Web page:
Every minute of every hour, in the public markets of the world, people are bargaining over the price of goods. Backpackers, most of whom are financially scraping along their trips, must brave these markets to get the best deals possible and make what little cash they have last. Since bargaining is a battle of wits, weak-willed backpackers from developed nations are traditionally terrible at it.


Conversely, third-world vendors excel at bargaining. In order to win an argument over price, one must have a hustler’s mentality, a comic disregard for social niceties (almost to the point of a mean streak) and an interminable amount of patience. You need balls and time. Poor people have plenty of both.

Many backpackers will beenou about how good of bargainers they are. They’ll claim that bargaining is a simple process of a) asking the price of an item, b) lowballing and getting denied, c) faking a departure and d) getting the price you want or meeting somewhere in between. If it were so easy, nobody would ever complain about bargaining — they’d just follow the four-step path to public market dominance. It is difficult.

The reason it is so difficult is because bargaining is often a dispute between a poor vendor and a rich traveler. As previously mentioned, poor people have balls and time. People from wealthy, “civilized,” fast-food countries are too nice to get into fights and too impatient to wait on anything. In then end, the poor saps need the extra 10 cents to survive. We don’t.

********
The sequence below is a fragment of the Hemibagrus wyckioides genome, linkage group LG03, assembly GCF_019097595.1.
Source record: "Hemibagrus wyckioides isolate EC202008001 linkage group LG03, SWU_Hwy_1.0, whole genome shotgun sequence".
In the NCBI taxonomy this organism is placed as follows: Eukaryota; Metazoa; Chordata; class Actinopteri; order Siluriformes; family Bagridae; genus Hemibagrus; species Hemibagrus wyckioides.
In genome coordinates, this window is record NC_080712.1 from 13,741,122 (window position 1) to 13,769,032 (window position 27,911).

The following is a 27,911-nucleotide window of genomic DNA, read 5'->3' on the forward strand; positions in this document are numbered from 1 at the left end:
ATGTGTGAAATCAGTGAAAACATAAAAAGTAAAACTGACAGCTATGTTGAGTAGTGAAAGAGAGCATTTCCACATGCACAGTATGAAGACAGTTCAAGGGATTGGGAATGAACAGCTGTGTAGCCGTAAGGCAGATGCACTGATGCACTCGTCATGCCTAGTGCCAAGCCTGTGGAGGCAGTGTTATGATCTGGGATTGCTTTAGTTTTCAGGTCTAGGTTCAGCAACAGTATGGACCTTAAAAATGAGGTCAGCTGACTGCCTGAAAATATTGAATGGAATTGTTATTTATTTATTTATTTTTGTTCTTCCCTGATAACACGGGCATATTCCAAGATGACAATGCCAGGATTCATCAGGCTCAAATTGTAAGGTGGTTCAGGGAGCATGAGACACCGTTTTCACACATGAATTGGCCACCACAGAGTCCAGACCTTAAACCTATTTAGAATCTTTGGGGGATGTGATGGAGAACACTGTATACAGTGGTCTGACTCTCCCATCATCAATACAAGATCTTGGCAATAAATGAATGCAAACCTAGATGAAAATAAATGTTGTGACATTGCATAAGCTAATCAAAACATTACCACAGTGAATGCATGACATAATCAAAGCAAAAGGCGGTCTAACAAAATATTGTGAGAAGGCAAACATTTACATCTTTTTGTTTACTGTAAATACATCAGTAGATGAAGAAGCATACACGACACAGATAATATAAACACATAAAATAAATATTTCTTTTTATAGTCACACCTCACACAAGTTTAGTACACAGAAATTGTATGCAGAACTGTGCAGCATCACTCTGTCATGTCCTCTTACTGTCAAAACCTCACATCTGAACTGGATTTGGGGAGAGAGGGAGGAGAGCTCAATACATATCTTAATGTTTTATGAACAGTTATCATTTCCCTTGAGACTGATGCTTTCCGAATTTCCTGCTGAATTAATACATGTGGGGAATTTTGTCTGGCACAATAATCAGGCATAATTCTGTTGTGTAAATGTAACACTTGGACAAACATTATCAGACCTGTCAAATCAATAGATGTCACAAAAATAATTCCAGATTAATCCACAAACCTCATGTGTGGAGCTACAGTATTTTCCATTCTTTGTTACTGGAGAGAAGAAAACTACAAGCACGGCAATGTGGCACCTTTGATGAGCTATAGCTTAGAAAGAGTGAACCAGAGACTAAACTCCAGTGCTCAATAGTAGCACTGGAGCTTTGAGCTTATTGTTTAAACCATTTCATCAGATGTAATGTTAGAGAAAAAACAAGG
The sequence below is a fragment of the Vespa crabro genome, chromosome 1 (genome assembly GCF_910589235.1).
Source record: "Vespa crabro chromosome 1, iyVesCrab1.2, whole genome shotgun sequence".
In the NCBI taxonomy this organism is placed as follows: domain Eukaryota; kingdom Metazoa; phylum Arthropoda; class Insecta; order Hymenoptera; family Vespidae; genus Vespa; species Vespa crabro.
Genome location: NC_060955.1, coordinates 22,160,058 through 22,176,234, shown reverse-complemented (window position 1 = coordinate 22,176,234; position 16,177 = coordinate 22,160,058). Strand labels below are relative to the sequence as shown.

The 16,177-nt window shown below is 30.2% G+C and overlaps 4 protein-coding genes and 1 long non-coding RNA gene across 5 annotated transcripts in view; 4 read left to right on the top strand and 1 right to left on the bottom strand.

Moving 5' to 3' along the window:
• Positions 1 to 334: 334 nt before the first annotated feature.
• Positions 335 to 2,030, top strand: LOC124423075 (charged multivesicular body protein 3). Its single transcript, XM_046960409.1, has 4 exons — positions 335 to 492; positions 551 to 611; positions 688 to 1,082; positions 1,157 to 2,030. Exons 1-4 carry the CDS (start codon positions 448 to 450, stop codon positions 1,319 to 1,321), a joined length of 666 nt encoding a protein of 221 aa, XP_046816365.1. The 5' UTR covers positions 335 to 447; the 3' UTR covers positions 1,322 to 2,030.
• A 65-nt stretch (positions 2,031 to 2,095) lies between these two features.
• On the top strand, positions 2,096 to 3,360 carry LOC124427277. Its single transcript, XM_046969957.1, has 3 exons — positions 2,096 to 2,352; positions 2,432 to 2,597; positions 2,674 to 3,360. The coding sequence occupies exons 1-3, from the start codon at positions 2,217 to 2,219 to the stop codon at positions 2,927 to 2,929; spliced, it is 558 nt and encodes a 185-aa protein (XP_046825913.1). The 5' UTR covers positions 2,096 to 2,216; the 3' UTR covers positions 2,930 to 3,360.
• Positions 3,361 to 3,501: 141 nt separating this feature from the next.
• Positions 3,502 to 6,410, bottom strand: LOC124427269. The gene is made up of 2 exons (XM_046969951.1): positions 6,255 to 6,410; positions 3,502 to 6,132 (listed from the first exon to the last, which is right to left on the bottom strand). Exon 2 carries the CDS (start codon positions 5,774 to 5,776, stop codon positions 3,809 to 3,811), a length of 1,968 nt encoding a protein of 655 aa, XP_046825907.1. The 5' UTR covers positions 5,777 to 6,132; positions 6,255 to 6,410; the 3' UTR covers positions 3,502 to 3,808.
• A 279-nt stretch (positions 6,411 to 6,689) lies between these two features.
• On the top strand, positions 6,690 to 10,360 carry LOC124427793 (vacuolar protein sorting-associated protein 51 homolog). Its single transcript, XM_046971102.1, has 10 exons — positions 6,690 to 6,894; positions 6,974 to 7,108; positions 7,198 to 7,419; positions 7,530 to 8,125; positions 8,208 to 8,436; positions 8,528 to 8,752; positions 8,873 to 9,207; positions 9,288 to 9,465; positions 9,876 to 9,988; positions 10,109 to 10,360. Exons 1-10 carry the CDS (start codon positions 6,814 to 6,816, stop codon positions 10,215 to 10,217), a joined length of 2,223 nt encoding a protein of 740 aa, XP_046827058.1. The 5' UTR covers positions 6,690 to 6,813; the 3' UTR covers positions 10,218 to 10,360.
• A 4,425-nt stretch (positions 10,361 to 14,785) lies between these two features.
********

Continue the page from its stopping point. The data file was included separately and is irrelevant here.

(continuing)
A vast majority of travelers will give up on the last 10 cents. People say, “It’s not worth the hassle. They need it more than I do, anyways.” These are unsuccessful bargainers. The good ones will not give up. It’s the principle that eats at them. They’ll stoop to the vendor’s level and haggle it out to the bitter end.

Backpackers, on the other hand, have trains to catch and sights to see. And besides, meeting somewhere in between is easier on the conscience. See #3, below.

The following is a list of common barganing catch phrases and strategies salespeople will try to use on unassuming foreigners:

  1. “I give you good price!”: Of course they will. This is capitalism in its rawest form. Their profits depend on giving you a bad price.
  2. “Same same”: This has become somewhat of an institution in Thai tourism, so much so that some cheesy motherfucker had the gall to put it on a t-shirt, with “but different” on the back. Vendors will use this line to reassure a customer that their product is identical to every other vendor’s in the market. A quick rebuttal to the fake departure/threat to buy elsewhere.
  3. Classic guilt trip: Vendors will often employ a variety of sad or desperate facial expressions to dissuade you from further reducing the price.
  4. “No deal”: Vendors may quickly halt negotiations with a simple no. Some even shoo you away or encourage you to buy elsewhere. These are all tactics to pressure you into buying at the last price. Just like your fake departure, their no actually means yes.
  5. Post-deal anger: Many vendors will pretend to still be frustrated after you’ve paid and are walking away. Rest assured that they are laughing inside.